Lewis Hamilton wore a helmet emblazoned with a rainbow, a symbol for the LGBTQ rights movement, and the slogan 'we stand together' has he prepares for the inaugural Qatar Grand Prix this weekend amid criticism of the country's human rights record.
The Formula One world champion called for more to be done by those who can raise awareness of human rights violations ahead of Sunday’s first-ever F1 race in Doha.
Homosexuality is illegal in Qatar and is punishable with a jail sentence of up to seven years and the risk of the death penalty.
The country has also been condemned for its treatment of migrant workers. More than 6,500 migrant workers from India, Pakistan, Nepal, Bangladesh and Sri Lanka have died in Qatar since it won the right to host the World Cup in 2022.
Qatar’s government has passed a series of laws since 2017 aimed at improving conditions for migrant workers, but a new Amnesty International report says it is failing to effectively implement them.
Asked about racing for the first time in a country with such a dubious human rights record, Hamilton said he wished "more sportsmen and women spoke out on these issues".“One person can only make a small difference but together, collectively, we can have a bigger impact,” he said.
He continued: "It is (about) education, it takes time to go out and learn more about a region that is foreign to us, we are not from these areas.
“It is incredibly complex on the ground in these places with religion and a lot of other complexities to even understand them all.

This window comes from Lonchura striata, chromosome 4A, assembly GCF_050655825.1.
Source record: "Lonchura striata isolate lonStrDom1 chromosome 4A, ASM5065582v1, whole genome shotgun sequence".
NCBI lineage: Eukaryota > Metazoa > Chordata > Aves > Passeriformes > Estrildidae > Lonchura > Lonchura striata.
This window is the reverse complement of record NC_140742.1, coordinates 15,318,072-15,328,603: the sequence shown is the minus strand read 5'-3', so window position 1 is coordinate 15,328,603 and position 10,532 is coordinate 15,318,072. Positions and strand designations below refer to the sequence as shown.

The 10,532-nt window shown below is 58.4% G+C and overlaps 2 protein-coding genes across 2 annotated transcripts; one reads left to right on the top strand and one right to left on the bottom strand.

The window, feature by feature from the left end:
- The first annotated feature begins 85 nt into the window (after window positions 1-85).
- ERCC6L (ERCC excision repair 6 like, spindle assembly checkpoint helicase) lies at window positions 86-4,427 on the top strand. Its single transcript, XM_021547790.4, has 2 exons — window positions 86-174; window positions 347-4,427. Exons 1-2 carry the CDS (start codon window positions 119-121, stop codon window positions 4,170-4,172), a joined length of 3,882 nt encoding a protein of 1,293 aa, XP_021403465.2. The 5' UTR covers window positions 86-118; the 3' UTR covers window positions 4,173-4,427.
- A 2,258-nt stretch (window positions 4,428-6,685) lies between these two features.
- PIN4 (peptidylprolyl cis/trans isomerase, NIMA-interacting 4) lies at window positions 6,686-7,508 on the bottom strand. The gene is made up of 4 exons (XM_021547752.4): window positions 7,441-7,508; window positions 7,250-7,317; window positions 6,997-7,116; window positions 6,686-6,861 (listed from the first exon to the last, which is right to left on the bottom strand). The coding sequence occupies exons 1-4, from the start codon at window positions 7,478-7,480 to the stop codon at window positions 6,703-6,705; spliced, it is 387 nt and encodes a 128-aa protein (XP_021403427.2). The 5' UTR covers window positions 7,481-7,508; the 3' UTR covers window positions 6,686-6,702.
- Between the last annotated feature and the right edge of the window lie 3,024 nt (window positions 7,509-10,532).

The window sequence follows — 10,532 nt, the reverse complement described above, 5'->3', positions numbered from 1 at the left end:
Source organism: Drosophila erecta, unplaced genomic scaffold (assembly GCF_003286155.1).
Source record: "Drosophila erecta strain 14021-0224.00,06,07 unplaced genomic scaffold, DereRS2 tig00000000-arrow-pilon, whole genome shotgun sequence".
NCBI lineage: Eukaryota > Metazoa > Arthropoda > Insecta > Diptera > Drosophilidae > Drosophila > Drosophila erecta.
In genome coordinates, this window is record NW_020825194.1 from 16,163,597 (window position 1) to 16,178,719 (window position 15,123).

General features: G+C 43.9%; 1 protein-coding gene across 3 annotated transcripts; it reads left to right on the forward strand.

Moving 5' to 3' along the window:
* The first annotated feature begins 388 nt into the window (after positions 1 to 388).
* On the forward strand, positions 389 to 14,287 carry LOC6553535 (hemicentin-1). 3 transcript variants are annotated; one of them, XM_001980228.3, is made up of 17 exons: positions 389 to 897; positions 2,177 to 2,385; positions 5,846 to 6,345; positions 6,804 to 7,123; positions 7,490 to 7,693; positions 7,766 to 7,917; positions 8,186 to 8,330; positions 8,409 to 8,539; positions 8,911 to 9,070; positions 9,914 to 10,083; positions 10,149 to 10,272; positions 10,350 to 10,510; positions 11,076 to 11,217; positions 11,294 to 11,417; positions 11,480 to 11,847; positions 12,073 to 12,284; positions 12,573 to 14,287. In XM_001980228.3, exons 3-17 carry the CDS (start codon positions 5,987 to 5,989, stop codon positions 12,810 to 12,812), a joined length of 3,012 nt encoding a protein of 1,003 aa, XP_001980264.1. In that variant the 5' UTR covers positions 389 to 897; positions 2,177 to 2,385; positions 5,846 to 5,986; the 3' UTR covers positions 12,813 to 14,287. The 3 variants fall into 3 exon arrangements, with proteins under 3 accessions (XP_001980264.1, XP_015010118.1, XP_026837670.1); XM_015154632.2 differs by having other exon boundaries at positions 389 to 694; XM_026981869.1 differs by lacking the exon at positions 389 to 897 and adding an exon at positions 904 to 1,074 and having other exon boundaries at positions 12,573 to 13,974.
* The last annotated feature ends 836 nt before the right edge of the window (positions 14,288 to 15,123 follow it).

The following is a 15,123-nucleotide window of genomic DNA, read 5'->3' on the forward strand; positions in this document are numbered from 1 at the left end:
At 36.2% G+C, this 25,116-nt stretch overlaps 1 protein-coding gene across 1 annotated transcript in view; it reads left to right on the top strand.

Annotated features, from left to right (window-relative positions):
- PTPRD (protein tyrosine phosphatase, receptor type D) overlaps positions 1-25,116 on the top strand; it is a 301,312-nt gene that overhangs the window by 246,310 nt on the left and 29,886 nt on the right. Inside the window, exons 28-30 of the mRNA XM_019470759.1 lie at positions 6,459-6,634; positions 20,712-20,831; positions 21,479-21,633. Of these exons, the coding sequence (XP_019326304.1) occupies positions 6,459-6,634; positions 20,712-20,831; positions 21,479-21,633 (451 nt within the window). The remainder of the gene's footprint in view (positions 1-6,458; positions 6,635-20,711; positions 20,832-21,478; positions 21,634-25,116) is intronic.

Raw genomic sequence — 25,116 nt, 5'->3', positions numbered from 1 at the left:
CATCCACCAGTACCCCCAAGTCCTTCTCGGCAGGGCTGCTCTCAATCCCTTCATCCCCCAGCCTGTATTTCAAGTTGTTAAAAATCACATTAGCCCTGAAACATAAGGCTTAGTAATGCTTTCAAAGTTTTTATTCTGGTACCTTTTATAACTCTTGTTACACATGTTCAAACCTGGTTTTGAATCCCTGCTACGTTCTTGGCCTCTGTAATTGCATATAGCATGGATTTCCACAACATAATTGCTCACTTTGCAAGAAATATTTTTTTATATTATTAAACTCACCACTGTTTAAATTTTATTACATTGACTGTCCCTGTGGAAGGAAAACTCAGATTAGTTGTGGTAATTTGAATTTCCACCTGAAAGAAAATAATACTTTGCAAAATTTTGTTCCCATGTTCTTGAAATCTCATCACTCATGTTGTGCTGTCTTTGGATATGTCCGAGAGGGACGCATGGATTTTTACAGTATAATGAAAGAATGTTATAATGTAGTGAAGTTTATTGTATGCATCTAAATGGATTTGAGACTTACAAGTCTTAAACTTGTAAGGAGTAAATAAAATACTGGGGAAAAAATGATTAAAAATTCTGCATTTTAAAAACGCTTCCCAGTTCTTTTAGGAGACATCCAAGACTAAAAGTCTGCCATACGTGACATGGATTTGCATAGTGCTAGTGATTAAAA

“What is important is that we still try and bring awareness to some of these problems. It is never enough, more needs to be done.
“I know that as a sport, and I have been, to a lot of these countries and been ignorant and unconscious of some of the problems there have been in some of the places and it is down to whether you educate yourself and hold the sport more accountable and if the sport is doing enough when we go these these places.
“That is why I have tried to raise my voice but there are far brighter people in the background but I still think we can bring a spotlight and brighten the scrutiny that could create change.”
Hamilton also said Formula One – and any sport travelling to such regions, with the next stop on the 2021 calendar taking in a first trip to Saudi Arabia – are “duty-bound” to do their bit.
“Ultimately us as drivers it is not our choice where we go and race,” he added.
“I do feel that we are aware that there are issues in the places we are going to, as there are all over the world. It is deemed as one of the worst in this part of the world, I do think when sports go to these places they are duty-bound to raise the issues and these places need scrutiny, it needs the media to speak about these things, equal rights is a huge issue.
“I’m aware in this place they are trying to make steps and it can’t change overnight, still there is a long way to go. I just feel that If we are coming to these places we do need to be raising the profile of the situation.”
A first race in the Arabian country has once again brought the
The World Cup will take place here next year, with the opening match kicking off exactly a year to the day from Sunday’s F1 race.
England confirmed their place at the World Cup with a 10-0 win over San Marino on Monday night, with defender Conor Coady insisting “the conversation will be had” among the players as to how they can do their part to shine a light on such issues.